peterwindsor.com

…chance doesn't exist; there's always a cause and a reason for everything – Elahi

Thoughts on corner names and numbers

My thanks to Raymond Umbara (@Raymondu999) for pointing out a mistake in my Korean GP report (http://gpweek.com).  I described Seb Vettel brilliantly taking the lead from Lewis Hamilton at “Turn 3″ when I should have said “Turn 4″.

As ever with these things, I wondered why I had made that basic error.   And, as ever, I began to appreciate that there was more to the issue than I first realized, for my subconscious had driven me in a certain direction.

Turn 1 in Korea is basically a left-hander that takes the cars onto the “back” straight.  The FIA  decree this to be two corners – two left-handers joined by a short straight – but in reality this raises the question of “when is a corner not a corner?”.  For example:  the first corner at Suzuka was for many years known as exactly that.  If you wanted to get down to detail, you could sub-divide into into “1A and 1B”, which in my view perfectly captured the tightening-radius nature of the zone.   Today, the second part of the first corner is officially known as “Turn 2″ – which begs the question of where “Turn 1″ begins and ends.   For me, it is a similar situation in Korea at the end of the pit straight. You brake for the first corner – and if you get that right the second part more or less follows in sequence.   If a driver messes up the entry into “Turn 1″, and spears off to the outside of the short straight, has he in reality gone off at “Turn 1″ or on the approach to “Turn 2″?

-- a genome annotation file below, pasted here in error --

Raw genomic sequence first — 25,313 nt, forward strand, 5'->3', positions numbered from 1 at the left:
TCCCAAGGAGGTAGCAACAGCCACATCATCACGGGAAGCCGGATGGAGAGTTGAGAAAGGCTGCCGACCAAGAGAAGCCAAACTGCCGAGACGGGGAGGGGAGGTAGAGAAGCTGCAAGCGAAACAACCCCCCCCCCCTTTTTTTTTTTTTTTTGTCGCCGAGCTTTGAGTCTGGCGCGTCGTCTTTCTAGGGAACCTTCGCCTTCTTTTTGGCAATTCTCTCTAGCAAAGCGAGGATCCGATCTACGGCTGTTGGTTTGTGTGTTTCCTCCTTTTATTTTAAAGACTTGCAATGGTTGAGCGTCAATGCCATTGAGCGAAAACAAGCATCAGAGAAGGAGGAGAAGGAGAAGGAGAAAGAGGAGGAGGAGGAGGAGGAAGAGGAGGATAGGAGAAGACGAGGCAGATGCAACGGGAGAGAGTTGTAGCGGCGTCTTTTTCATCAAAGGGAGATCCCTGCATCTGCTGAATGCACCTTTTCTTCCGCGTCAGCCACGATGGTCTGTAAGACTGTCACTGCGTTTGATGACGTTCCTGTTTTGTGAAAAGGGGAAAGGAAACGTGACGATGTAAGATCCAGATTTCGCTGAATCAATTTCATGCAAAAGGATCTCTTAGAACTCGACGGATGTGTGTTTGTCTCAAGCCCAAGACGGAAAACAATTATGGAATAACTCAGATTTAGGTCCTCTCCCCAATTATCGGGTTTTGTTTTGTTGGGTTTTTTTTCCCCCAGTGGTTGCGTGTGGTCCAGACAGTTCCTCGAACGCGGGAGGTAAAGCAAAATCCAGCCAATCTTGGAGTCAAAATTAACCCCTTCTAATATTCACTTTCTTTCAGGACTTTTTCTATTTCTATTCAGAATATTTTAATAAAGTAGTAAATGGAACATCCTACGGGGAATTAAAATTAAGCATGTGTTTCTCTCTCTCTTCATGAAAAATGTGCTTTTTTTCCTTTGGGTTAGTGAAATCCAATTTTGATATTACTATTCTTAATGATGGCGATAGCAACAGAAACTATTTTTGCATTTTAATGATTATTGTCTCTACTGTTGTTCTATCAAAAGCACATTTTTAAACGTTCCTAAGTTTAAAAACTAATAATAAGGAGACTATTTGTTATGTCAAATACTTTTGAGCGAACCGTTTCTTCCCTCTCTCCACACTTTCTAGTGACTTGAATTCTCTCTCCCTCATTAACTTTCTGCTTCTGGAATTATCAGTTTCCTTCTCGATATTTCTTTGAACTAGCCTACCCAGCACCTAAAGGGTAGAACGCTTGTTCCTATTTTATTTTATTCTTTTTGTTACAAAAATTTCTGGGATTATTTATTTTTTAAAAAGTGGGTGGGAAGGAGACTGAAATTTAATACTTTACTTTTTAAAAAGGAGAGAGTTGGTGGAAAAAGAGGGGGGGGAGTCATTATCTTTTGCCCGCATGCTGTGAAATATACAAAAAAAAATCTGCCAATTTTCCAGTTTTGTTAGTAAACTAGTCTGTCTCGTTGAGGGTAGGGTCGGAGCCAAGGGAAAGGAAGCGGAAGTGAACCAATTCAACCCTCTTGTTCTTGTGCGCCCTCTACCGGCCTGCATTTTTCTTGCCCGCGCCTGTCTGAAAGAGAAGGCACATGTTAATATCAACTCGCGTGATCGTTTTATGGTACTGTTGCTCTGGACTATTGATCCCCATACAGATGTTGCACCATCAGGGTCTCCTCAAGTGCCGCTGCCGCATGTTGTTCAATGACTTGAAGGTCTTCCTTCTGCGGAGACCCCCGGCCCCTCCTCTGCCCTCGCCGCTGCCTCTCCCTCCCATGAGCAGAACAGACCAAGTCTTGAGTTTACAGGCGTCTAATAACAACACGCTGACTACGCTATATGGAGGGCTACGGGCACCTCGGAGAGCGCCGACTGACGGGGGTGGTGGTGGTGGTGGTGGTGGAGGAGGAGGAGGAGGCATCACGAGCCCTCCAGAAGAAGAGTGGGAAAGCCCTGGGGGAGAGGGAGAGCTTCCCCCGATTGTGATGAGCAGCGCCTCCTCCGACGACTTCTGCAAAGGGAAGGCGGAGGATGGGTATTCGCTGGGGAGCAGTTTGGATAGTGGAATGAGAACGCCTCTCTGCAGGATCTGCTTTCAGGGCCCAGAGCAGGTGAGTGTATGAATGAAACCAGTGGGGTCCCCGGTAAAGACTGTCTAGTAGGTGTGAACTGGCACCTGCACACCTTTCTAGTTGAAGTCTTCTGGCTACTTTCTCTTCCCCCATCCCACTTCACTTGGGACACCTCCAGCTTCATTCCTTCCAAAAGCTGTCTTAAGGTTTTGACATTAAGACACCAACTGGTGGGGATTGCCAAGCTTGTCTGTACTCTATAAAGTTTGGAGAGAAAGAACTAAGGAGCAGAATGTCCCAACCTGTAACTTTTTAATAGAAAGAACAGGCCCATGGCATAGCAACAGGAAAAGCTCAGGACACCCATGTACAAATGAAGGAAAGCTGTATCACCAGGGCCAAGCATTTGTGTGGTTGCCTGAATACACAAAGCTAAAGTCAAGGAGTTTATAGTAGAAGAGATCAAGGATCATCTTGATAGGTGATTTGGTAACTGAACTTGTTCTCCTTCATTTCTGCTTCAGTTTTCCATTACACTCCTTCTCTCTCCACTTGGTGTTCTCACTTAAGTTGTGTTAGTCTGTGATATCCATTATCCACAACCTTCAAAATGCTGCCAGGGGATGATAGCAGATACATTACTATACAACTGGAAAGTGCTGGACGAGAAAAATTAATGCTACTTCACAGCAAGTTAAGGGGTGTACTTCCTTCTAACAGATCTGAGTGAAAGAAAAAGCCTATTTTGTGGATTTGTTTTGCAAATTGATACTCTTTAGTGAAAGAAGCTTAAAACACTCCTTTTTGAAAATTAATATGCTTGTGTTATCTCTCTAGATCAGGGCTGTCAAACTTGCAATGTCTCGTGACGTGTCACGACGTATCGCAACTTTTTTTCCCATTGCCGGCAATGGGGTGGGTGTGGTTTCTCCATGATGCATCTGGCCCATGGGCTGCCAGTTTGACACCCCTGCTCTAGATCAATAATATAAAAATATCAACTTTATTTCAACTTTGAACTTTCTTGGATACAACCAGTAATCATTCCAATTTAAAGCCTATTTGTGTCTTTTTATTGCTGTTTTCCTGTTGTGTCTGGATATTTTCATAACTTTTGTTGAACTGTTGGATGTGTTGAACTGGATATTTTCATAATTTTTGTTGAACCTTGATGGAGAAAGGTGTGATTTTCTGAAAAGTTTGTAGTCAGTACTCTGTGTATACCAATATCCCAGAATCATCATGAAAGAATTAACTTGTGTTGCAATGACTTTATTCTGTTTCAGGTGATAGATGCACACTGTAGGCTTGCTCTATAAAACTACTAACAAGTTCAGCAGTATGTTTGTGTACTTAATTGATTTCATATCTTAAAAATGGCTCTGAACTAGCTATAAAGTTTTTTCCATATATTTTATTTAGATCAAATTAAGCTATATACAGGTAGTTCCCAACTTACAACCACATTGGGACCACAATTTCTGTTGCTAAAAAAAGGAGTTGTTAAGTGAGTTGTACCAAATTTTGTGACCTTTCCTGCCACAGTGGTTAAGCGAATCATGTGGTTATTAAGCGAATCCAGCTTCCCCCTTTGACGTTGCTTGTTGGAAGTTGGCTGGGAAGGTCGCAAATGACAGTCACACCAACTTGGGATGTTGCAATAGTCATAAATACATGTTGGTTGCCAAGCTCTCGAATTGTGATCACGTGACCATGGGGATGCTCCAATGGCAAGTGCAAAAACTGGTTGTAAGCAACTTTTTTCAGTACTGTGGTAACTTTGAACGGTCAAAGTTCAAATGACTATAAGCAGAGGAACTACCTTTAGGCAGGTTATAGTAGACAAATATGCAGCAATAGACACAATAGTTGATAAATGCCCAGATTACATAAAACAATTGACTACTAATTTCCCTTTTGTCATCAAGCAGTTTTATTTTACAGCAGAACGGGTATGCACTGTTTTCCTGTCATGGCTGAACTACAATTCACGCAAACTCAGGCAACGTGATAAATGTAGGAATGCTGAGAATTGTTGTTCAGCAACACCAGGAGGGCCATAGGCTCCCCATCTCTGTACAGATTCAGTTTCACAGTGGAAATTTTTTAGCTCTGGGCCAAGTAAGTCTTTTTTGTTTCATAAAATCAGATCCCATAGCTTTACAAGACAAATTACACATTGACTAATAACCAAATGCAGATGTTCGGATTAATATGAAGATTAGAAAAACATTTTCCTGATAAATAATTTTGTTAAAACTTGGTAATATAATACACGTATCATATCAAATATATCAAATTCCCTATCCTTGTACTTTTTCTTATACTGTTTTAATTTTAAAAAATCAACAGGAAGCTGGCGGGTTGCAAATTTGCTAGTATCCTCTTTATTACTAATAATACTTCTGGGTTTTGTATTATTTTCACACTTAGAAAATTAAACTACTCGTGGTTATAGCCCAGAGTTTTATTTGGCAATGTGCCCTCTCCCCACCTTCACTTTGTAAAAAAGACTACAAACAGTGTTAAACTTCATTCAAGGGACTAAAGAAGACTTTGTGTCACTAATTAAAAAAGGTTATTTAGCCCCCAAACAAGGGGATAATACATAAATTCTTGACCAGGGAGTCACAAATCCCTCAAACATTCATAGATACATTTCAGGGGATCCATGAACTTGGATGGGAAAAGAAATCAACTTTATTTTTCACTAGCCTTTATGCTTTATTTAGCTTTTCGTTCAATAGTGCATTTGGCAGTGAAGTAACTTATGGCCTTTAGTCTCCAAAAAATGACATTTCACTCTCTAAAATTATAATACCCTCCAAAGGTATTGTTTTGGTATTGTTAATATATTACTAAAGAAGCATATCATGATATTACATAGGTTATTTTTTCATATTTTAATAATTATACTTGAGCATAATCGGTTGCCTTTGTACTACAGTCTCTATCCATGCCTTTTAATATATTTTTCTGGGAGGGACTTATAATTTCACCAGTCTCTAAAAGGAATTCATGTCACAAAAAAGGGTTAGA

All this confusion would be obviated by reverting to the traditional corner naming system.  I understand that commercial corner names – “Kodak Curve” or “Vodafone Viaduct” – would cause unnecessary friction within the F1 Economic Community, but natural corner names provide a perfect platform for race promoters – particularly the owners of expensive circuits built in new-frontier countries with no racing heritage.  Is there a better way to record the names of local towns and geography, important people behind the circuit and famous landmarks?  I wouldn’t have heard of “Lavant” village but for Goodwood – and nor would I be aware of Stowe school but for Silverstone.    If Korea’s Turn 1 and Turn 2, for example, were collectively known as “MacArthur Corner” we’d all have a bit of a chuckle every time they hit the brakes.

A final couple of thoughts.  Since when has a corner been a “turn”, anyway?   And would Eau Rouge be as dramatic if it was known, annoyingly, as “Turns TwoThreeandFour”? Paddock Bend at Brands Hatch always was – and still is – a great corner.  I shudder at the thought that one day it could be known simply as “Turn One”.

Single Post Navigation

One thought on “Thoughts on corner names and numbers

  1. So, so true.
    Peter please use your influence and make it your personal mission to ensure corner naming is re-implemented with urgency!

    Among my favourites were those names from Imola – Piratella, Aqua Minerali, Traguado and of course, Tamburello (a name which, even before ’94, had a certain aura of fear about it I felt)

    So much more evocative than numbers (though I would rather have numbers than sponsor names, I must admit).

Leave a Reply

Fill in your details below or click an icon to log in:

WordPress.com Logo

You are commenting using your WordPress.com account. Log Out / Change )

Twitter picture

You are commenting using your Twitter account. Log Out / Change )

Facebook photo

You are commenting using your Facebook account. Log Out / Change )

Google+ photo

You are commenting using your Google+ account. Log Out / Change )

Connecting to %s

Follow

Get every new post delivered to your Inbox.

Join 658 other followers

%d bloggers like this: